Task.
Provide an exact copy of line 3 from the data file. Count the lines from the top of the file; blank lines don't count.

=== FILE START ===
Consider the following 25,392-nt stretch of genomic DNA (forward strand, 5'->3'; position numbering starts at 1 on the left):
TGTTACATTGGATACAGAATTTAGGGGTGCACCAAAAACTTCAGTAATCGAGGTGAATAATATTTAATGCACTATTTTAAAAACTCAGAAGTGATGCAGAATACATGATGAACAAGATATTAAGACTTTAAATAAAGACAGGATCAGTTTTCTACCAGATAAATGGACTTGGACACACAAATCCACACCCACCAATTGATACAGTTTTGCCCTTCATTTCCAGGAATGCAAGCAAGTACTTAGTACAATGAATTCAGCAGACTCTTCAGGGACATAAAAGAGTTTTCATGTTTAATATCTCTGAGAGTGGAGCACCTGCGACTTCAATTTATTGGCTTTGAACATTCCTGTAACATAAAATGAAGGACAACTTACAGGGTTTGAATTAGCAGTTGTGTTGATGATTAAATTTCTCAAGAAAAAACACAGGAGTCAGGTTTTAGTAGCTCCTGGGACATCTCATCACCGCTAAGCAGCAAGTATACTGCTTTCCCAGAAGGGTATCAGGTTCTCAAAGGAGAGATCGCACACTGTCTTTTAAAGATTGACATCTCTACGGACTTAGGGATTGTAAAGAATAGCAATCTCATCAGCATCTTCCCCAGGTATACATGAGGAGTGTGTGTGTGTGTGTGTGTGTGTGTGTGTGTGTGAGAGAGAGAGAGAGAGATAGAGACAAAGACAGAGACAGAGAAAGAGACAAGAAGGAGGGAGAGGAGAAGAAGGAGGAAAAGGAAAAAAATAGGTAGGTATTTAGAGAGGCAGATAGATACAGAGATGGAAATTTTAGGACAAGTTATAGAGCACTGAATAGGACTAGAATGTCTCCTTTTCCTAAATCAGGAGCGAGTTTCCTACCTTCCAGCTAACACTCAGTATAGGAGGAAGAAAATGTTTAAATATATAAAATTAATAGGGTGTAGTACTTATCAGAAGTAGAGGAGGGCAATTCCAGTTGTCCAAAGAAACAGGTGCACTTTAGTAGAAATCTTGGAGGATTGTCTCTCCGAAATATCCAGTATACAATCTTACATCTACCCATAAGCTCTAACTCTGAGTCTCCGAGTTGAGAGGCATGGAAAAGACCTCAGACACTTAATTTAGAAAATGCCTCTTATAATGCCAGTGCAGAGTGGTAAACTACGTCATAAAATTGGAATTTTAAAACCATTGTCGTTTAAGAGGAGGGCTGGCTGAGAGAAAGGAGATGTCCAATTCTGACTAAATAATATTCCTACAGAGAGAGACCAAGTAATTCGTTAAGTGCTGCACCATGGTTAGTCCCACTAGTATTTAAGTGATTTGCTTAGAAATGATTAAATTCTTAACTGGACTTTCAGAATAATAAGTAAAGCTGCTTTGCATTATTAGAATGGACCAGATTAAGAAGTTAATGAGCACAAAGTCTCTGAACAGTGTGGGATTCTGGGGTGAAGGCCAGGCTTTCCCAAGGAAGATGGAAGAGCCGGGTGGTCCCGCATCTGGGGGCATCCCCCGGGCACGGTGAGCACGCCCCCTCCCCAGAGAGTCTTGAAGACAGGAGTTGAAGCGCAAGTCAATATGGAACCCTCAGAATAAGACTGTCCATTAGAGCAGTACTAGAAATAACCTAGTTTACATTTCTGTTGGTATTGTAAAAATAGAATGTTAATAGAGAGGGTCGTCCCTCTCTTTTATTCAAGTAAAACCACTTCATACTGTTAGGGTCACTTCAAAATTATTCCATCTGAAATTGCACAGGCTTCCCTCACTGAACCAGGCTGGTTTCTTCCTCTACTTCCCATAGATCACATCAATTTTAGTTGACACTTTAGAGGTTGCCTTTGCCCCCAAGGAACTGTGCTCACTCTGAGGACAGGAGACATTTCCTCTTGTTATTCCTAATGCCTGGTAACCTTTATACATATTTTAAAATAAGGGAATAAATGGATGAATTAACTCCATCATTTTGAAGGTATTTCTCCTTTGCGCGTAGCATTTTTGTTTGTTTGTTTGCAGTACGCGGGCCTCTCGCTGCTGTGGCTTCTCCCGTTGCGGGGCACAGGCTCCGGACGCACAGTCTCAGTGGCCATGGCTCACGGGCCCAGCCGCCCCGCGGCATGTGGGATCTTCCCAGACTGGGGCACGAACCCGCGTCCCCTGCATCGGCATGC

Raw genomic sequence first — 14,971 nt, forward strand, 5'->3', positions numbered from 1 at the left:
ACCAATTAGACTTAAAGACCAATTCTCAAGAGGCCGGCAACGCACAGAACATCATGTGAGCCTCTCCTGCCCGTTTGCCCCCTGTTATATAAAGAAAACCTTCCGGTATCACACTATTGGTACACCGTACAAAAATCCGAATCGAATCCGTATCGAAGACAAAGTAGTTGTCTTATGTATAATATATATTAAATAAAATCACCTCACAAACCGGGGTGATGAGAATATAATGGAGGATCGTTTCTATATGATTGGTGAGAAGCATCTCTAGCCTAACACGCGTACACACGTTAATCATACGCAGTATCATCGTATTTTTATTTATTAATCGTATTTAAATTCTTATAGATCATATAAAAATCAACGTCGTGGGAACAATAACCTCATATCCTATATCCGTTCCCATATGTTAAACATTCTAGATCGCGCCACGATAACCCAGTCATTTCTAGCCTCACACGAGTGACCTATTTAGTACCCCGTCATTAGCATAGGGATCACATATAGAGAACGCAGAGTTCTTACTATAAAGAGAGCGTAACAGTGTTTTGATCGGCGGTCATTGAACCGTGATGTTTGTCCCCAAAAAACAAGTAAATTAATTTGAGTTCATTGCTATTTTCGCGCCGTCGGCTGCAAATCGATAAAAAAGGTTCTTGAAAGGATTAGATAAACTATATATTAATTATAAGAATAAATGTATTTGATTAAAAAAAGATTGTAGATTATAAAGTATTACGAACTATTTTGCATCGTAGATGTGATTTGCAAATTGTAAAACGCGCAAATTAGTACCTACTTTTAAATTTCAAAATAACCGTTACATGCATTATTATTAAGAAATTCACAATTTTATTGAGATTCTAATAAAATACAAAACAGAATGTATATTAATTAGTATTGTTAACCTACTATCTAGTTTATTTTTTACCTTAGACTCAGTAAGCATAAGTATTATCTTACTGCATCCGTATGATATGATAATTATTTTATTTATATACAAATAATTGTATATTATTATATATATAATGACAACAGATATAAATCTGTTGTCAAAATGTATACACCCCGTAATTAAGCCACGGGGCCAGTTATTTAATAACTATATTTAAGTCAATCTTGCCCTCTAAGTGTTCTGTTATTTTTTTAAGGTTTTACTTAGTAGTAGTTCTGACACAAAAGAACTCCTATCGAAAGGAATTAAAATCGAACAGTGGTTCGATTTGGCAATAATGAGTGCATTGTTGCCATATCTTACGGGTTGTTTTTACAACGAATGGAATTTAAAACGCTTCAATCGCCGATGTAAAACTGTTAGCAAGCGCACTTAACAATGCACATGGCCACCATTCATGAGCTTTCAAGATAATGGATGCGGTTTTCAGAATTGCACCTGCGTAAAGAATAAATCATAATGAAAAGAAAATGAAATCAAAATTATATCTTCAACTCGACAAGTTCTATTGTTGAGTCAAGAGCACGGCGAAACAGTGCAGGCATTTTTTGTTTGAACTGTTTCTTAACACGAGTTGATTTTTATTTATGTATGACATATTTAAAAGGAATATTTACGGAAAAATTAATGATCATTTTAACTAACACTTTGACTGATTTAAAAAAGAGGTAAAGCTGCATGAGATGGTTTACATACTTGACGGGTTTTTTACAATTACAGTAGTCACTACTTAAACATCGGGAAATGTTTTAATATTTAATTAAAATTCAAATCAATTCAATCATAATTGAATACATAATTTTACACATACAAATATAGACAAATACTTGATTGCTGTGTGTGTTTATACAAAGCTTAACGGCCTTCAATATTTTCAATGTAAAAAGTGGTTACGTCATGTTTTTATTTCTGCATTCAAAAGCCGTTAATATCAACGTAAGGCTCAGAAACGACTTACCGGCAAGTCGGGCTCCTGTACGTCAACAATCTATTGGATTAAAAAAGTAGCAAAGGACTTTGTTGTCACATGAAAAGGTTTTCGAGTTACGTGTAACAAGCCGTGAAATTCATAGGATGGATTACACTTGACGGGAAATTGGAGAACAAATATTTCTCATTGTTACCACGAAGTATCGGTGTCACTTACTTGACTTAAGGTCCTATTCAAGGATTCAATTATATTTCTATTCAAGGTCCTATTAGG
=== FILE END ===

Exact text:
Raw genomic sequence first — 14,971 nt, forward strand, 5'->3', positions numbered from 1 at the left: